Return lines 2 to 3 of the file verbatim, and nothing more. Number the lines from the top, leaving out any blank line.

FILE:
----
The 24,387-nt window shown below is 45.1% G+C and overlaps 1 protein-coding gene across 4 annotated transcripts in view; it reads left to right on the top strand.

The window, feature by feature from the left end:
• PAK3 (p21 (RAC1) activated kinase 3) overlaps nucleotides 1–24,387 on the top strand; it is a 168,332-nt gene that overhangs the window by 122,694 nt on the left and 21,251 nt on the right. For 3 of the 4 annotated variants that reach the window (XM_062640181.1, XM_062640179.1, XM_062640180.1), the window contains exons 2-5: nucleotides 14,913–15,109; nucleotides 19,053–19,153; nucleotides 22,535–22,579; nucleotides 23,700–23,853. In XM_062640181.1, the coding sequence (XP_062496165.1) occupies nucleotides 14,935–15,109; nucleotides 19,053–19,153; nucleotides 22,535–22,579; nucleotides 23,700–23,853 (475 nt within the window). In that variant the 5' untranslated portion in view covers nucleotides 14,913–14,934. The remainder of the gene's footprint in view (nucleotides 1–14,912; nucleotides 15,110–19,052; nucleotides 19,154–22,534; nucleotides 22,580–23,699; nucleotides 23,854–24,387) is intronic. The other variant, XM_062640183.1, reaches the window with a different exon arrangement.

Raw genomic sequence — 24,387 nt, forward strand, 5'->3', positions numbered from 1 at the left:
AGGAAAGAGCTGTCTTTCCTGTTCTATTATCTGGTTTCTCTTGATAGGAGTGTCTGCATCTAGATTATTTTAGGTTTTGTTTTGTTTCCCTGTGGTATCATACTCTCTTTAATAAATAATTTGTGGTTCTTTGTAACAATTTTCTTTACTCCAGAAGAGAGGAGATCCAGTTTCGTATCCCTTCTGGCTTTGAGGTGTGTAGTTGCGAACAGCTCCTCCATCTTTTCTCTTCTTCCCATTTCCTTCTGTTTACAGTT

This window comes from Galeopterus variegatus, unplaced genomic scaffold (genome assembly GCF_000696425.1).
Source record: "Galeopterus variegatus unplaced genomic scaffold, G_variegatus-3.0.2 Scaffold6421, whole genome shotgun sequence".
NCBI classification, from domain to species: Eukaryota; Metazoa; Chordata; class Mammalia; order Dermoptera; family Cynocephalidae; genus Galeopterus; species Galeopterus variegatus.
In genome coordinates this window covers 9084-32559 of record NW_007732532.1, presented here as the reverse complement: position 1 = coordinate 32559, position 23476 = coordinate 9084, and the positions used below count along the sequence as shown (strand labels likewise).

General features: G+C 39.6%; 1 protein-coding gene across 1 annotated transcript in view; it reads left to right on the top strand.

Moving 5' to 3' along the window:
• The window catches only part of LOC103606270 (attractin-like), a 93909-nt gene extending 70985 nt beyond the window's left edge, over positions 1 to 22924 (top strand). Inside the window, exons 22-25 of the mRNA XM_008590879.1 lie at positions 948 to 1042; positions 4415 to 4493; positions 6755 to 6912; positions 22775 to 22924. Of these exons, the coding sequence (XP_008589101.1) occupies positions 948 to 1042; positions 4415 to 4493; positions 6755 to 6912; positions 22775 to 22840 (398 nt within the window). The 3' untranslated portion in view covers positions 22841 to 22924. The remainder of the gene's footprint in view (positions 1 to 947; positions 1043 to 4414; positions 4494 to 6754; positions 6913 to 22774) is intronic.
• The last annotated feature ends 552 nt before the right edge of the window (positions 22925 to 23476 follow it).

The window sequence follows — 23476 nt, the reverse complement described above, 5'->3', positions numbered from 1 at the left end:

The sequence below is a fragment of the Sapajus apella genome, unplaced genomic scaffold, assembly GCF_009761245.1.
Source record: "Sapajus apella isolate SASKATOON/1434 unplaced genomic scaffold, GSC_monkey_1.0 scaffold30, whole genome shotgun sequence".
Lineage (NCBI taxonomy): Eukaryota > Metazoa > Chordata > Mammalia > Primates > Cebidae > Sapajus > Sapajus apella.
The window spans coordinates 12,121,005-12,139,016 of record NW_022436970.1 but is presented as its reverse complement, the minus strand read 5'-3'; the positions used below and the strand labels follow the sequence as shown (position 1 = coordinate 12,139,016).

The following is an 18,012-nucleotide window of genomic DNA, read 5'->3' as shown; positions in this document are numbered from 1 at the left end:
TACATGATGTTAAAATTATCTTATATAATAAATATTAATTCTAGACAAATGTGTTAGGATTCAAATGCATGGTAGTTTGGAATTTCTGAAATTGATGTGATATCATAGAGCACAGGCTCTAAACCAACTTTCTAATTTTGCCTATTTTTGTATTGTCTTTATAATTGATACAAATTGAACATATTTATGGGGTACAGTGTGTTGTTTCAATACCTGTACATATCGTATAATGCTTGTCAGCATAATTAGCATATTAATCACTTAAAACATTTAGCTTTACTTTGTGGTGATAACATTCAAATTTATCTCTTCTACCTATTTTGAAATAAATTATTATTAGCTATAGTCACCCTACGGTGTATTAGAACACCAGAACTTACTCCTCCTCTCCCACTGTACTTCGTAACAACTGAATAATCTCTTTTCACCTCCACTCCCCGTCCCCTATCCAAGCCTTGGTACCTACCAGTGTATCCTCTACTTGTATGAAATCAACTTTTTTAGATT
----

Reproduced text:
The window, feature by feature from the left end:
• PAK3 (p21 (RAC1) activated kinase 3) overlaps nucleotides 1–24,387 on the top strand; it is a 168,332-nt gene that overhangs the window by 122,694 nt on the left and 21,251 nt on the right. For 3 of the 4 annotated variants that reach the window (XM_062640181.1, XM_062640179.1, XM_062640180.1), the window contains exons 2-5: nucleotides 14,913–15,109; nucleotides 19,053–19,153; nucleotides 22,535–22,579; nucleotides 23,700–23,853. In XM_062640181.1, the coding sequence (XP_062496165.1) occupies nucleotides 14,935–15,109; nucleotides 19,053–19,153; nucleotides 22,535–22,579; nucleotides 23,700–23,853 (475 nt within the window). In that variant the 5' untranslated portion in view covers nucleotides 14,913–14,934. The remainder of the gene's footprint in view (nucleotides 1–14,912; nucleotides 15,110–19,052; nucleotides 19,154–22,534; nucleotides 22,580–23,699; nucleotides 23,854–24,387) is intronic. The other variant, XM_062640183.1, reaches the window with a different exon arrangement.